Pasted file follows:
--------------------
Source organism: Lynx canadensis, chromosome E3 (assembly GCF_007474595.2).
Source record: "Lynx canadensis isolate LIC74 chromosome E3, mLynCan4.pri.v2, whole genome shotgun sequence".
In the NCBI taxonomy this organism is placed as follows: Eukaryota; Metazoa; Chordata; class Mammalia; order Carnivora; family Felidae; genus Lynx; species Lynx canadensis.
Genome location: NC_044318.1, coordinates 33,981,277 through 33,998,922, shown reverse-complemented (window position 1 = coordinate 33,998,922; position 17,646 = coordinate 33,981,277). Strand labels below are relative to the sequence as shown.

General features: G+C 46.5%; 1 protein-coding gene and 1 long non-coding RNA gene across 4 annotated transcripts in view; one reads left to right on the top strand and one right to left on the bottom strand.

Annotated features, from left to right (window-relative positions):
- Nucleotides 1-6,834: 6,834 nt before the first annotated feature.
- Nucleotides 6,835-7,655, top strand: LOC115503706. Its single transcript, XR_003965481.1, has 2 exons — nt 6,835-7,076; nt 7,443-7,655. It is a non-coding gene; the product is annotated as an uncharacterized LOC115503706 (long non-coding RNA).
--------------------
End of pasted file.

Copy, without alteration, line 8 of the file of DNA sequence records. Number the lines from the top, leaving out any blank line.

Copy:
- Nucleotides 6,835-7,655, top strand: LOC115503706. Its single transcript, XR_003965481.1, has 2 exons — nt 6,835-7,076; nt 7,443-7,655. It is a non-coding gene; the product is annotated as an uncharacterized LOC115503706 (long non-coding RNA).